The effect of supraceliac versus infraceliac landing zone on outcomes following fenestrated endovascular repair of juxta-/pararenal aortic aneurysms

Vinamr Rastogi, Christina L. Marcaccio, Nicole H. Kim, Priya B. Patel, Aderike C. Anjorin, Sara L. Zettervall, Virendra I. Patel, Jorg L. de Bruin, Hence J.M. Verhagen, Marc L. Schermerhorn*

*Corresponding author for this work

Research output: Contribution to journalArticleAcademicpeer-review

6 Citations (Scopus)

Abstract

Objective: With increasing experience in fenestrated endovascular aneurysm repair (FEVAR) over time, devices designed to treat juxta-/pararenal aortic aneurysms have evolved in complexity to extend to more proximal landing zones and incorporate more target vessels. We assessed perioperative outcomes in patients who underwent juxta-/pararenal FEVAR with supraceliac vs infraceliac sealing in the Vascular Quality Initiative. Methods: We identified all patients who underwent elective FEVAR (commercially available FEVAR and physician-modified endografts) for juxta-/pararenal aortic aneurysms in the Vascular Quality Initiative between 2014 and 2021. Supraceliac sealing was defined as proximal sealing in aortic zone 5, or zone 6 with a celiac scallop/fenestration/branch or celiac occlusion. Primary outcomes were perioperative and 3-year mortality. Secondary outcomes included completion endoleaks, in-hospital complications, and factors associated with 3-year mortality. We calculated propensity scores and used inverse probability-weighted Cox regression and logistic regression modeling to assess outcomes. Results: Among 1486 patients identified, 1246 patients (84%) underwent infraceliac sealing, and 240 patients (16%) underwent supraceliac sealing. Of the supraceliac patients, 74 (31%) had a celiac scallop, 144 (60%) had a celiac fenestration/branch, and 22 (9.2%) had a celiac occlusion (intentional or unintentional). After risk-adjusted analyses, there were no differences in perioperative mortality following supraceliac sealing compared with infraceliac sealing (2.3% vs 2.5%; hazard ratio [HR], 0.67; 95% confidence interval [CI], 0.26-1.8; P = .42), or 3-year mortality (12% vs 15%; HR, 0.89; 95% CI, 0.53-1.5; P = .67). Compared with infraceliac sealing, supraceliac sealing was associated with lower odds of type-IA completion endoleaks (odds ratio [OR], 0.24; 95% CI, 0.05-0.67), but higher odds of any complication (12% vs 6.9%; OR, 1.6; 95% CI, 1.01-2.5) including cardiac complications (5.5% vs 1.9%; OR, 2.6; 95% CI, 1.3-5.1), lower extremity ischemia (3.0% vs 0.9%; OR, 3.2; 95% CI, 1.02-9.5), and acute kidney injury (16% vs 11%; OR, 1.6; 95% CI, 1.05-2.3). Though non-significant, there was a trend towards higher risk of spinal cord ischemia following supraceliac sealing compared with infraceliac sealing (1.7% vs 0.8%; OR, 2.2; 95% CI, 0.70-6.4). There were no differences in bowel ischemia between groups (1.7% vs 1.5%; OR, 0.83; 95% CI, 0.24-1.23). A more proximal aneurysm disease extent was associated with higher 3-year mortality (HR zone 8 vs 9, 1.7; 95% CI, 1.1-2.5), whereas procedural characteristics had no influence. Conclusions: Compared with sealing at an infraceliac level, supraceliac sealing was associated with lower risk of type IA endoleaks and similar mortality. However, clinicians should be aware that supraceliac sealing was associated with higher perioperative morbidity. Future studies with longer follow-up are needed to adequately assess durability differences to comprehensively weigh the risks and benefits of utilizing a higher sealing zone within the visceral aorta for juxta-/pararenal FEVAR.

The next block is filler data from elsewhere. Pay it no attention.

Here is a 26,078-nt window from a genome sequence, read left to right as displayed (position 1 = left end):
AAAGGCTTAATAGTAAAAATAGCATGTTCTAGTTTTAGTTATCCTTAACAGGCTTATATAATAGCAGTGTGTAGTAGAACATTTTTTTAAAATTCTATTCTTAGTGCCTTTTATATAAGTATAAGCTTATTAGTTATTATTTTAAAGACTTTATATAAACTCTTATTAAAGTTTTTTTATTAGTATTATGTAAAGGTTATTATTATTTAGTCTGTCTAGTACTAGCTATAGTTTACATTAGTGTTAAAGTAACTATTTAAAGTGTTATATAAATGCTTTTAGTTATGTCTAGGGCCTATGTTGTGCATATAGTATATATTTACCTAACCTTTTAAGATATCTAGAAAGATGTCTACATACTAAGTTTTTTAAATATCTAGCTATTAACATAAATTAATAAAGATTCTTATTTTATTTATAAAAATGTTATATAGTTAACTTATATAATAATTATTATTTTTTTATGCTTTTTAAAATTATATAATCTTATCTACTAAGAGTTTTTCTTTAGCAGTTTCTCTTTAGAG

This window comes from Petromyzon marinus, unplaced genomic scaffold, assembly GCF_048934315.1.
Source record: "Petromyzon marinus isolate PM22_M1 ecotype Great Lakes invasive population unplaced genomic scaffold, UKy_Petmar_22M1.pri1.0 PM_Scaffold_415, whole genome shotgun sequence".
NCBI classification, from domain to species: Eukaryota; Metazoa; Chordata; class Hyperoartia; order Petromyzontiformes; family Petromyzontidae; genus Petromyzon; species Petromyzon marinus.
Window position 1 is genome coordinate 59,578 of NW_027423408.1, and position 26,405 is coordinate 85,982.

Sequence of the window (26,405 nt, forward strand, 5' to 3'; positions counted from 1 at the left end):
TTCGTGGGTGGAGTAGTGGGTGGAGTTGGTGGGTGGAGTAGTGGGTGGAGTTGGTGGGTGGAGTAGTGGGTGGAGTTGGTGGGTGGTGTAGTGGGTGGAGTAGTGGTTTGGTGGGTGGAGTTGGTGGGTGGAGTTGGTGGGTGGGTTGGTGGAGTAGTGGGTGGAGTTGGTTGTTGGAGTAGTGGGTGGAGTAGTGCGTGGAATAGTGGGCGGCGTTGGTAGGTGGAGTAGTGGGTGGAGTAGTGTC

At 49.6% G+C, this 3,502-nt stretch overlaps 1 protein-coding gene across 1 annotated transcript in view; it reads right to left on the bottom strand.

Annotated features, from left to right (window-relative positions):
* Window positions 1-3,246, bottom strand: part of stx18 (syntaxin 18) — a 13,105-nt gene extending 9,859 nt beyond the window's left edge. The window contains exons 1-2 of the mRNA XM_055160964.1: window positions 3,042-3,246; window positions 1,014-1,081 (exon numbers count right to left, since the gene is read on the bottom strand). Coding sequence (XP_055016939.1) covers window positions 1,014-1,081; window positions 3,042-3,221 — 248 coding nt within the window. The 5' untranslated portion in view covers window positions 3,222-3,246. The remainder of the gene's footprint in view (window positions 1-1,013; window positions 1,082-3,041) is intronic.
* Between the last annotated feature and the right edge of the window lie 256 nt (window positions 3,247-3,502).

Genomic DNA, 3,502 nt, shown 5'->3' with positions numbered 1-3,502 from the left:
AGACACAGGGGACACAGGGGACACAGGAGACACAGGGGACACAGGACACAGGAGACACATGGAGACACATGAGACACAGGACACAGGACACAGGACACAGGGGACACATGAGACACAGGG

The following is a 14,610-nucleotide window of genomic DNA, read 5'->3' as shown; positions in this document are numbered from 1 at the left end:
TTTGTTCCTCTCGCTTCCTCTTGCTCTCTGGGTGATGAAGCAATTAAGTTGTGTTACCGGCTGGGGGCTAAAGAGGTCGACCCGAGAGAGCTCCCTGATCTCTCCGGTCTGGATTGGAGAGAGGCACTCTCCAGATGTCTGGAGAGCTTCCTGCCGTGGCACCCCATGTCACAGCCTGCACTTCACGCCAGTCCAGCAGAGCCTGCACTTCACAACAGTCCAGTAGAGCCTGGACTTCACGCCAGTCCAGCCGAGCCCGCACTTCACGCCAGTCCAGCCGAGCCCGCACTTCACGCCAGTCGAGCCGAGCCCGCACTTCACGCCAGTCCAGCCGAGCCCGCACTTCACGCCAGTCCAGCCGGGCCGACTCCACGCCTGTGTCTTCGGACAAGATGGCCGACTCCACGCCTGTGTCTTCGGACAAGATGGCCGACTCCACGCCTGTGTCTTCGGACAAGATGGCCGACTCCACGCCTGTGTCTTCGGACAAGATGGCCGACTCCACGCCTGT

Original languageEnglish
Pages (from-to)9-19.e2
JournalJournal of Vascular Surgery
Volume77
Issue number1
Early online date15 Aug 2022
DOIs
Publication statusPublished - 1 Jan 2023

Bibliographical note

Funding Information:
Funding: C.L.M. is supported by grant number F32HS027285 from the Agency for Healthcare Research and Quality . The content is solely the responsibility of the authors and does not necessarily represent the official views of the Agency for Healthcare Research and Quality. P.B.P. is supported by the Harvard-Longwood Research Training in Vascular Surgery National Institutes of Health T32 Grant 5T32HL007734 .

Publisher Copyright:
© 2022 Society for Vascular Surgery

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